Defending Against the Isolation Play

Factors to consider when defending against the isolation play are your chip stack, the strength of your hand, and the tendencies of your opponent. Here are a few examples that illustrate the integration of these considerations.


A player in middle position makes a standard raise to 3,600 off a stack of 10,400 with blinds and antes of 600/1,200/100. The cutoff moves all-in for 31,000. You’ve just come to the table and know nothing about the playing styles of these two players. You have Ac Kd in the small blind. whether or not to call depends on the size of your chip stack. If you have a CSI of either more than 25 (67,500) or less than 10 (27,000), call. Between these two extremes and lacking any additional information, fold. 

Everything is as in Example 1 above, but now you hold 9c 9h in the big blind. Calculate your approximate CSI and use the same guidelines. If you have a big stack of more than 25 CSI or a smallish stack of less than 10 CSI, call. If your CSI is between 25 and 10 the best play is to let it go. 

Same situation as the two above examples only this time you’ve identified the player in the cutoff as a loose aggressive player (LAG). You’re in the big blind with 9c 9h and a stack of 39,000. Call. Even though you may have to beat two players, your focus in the hand is the LAG with the bigger stack. It’s likely that he’s making a play here and will show down a small pair or, at best, two over-cards such as KQ. If he had a bigger pair than you, would he play it this way? Unlikely. It’s a lot more likely he’d raise it to 10,000 and hope to get a customer. 

If you’re short- stacked move in whenever you think you won’t be called.

Attacking the Short Stacks

This is the one stage of a tournament where I recommend actively going after short stacks. Whenever you have the biggest stack that has yet to act out-chipped by about a 4-to-1 margin, you can put on your bully hat and move all-in. Push all-in with every hand you play, so you’re certain to have your opponents covered, while giving away nothing about your hand. you can make this play with any pair, any ace,

any two suited cards, and any hand that has a blackjack value of 15. Fold equity is what makes this play correct. often, your opponents will fold a better hand than yours.

If You’re the Short-Stack

When you have a CSI that has dipped below 5, consider yourself short-stacked and move all-in at any time with any two cards if you think there’s a good chance that you won’t be called. If there’s a limper in front of you, ignore him if your all-in is at least six times his initial bet. If two or more limpers have entered the pot before you act, add one big blind for each limper to the above requirement—with 3 limpers you need at least 8 big blinds to move in. Although it might be more difficult to get past three limpers, no one has shown any strength and it’s likely they’re all trying to see a cheap flop. If they do all fold, you’ve picked up some precious extra chips.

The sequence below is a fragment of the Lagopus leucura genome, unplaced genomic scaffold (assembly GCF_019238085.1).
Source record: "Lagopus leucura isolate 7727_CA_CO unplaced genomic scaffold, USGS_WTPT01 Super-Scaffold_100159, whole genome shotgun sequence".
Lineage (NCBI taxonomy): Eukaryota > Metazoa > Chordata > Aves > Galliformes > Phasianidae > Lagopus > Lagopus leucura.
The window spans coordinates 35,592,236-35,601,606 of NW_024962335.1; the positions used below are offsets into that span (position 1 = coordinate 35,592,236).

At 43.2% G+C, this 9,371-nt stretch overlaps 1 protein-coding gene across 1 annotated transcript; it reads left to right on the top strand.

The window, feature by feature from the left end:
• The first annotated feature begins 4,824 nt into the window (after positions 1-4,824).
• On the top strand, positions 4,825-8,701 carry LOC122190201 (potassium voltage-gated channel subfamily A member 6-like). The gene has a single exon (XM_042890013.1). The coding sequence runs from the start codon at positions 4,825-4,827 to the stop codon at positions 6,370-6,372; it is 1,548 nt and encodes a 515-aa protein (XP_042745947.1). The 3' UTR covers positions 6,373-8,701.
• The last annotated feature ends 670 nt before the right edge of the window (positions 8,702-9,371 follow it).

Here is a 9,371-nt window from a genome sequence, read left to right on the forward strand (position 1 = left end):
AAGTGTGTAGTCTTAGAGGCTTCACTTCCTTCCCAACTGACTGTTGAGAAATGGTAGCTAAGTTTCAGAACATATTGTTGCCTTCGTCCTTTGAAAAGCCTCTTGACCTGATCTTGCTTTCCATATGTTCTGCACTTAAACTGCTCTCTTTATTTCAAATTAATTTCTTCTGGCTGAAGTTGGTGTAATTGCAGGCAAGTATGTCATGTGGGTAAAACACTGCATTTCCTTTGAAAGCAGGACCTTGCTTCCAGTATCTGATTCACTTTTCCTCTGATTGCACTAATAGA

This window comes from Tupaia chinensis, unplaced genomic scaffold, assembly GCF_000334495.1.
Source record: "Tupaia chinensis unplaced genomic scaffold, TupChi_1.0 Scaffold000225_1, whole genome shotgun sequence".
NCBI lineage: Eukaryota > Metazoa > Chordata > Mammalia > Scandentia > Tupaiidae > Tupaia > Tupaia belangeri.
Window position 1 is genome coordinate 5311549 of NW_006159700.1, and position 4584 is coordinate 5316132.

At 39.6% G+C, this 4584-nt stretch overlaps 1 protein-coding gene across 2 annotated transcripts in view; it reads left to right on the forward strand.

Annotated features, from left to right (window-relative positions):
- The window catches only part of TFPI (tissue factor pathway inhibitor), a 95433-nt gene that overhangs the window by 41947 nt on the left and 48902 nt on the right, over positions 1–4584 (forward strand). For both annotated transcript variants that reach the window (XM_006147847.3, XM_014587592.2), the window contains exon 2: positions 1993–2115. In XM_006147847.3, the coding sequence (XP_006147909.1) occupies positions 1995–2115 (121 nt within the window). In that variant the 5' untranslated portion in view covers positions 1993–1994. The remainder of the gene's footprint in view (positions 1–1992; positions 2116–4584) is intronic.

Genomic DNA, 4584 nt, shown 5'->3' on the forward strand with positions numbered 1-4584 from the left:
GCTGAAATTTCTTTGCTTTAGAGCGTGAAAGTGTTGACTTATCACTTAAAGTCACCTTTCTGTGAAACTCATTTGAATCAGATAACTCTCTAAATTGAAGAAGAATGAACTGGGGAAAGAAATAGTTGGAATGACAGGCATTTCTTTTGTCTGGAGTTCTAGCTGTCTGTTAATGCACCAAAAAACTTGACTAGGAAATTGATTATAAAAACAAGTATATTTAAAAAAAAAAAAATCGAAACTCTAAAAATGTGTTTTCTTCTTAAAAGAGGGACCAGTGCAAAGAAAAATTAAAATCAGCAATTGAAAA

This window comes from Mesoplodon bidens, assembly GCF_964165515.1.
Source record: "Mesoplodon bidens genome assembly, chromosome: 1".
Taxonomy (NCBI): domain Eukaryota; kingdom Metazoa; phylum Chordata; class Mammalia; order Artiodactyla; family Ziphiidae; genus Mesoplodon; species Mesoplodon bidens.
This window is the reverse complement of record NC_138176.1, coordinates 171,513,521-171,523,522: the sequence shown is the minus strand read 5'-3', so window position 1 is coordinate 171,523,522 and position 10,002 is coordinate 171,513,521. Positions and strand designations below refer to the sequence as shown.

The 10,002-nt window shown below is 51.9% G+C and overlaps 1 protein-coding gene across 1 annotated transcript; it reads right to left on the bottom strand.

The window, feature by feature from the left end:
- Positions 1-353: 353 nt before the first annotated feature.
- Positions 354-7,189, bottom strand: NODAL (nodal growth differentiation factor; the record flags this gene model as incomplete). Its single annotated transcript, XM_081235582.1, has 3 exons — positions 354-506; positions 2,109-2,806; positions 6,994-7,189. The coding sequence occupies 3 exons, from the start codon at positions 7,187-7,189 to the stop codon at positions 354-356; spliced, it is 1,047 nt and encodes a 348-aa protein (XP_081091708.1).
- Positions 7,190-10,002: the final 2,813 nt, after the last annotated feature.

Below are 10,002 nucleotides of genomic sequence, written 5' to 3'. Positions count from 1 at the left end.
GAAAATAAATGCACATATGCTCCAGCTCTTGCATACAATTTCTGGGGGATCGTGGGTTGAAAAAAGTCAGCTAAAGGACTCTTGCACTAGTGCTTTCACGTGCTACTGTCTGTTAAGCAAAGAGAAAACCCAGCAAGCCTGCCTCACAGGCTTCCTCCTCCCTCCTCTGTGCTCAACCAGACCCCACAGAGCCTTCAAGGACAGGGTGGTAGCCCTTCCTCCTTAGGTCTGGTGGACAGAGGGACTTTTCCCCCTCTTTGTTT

This is an easy play to make if you have some value in your hand. Value can be any pair, any ace, suited connectors (even those with a gap), and any hand with 19 blackjack points in it, but if you’re at a tight table and have a big enough stack to still be threatening, you can loosen up your standards a bit more. It’s best to err on the side of aggression and go out in a blaze of glory with some hope of winning, rather than to be eaten alive by the rising blinds and antes without putting up a fight.

you need a better hand to call a raise than you need to push when you’re first in—Category 5 or better if you have a CSI of 5; Category 6 or better if you have a CSI of 4; Category 7 or better if you have a CSI of 3 or 2; and Category 8 or better if you have a CSI of 1.


You hold 9h8h in the hijack position with a stack of 10,700 and the blinds and antes are 600/1200/100. It’s passed to you. what should you do? Move all-in. The standard raise would be to 3,600 and that’s more than one third of your remaining stack. Moving all-in increases your fold equity, eliminates all decisions, and maximizes the chance that you’ll win it right now. 

You hold As Js in the cutoff position with blinds and antes of 600/1,200/100 and a stack of 13,000. It’s passed to you. what should you do? Move in your entire 13,000 stack. Hopefully, you chose this option without a lot of hesitation. Looking at Appendix C, you’ll see that AJs is in the top 10% of all hands dealt. If you’re called, you’ve a reasonable chance to win and if you’re not called, you’ll increase your stack significantly. 

You hold Qs9s in the cutoff position with blinds and antes of 600/1,200/100 and 10,400 chips, a CSI of 4. It’s passed to you. what should you do? Move in. You’re desperate to acquire chips and should take this opportunity to try to pick up the pot. 


  1. Evaluate the remaining field, and your table in particular.
  2. Play situations, adjusting to what your opponents are likely to do.
  3. Use the isolation play, and know how to play against it.
  4. Attack, and confront, short stacks.
  5. Play aggressively when you’re the short stack, especially when no one has raised.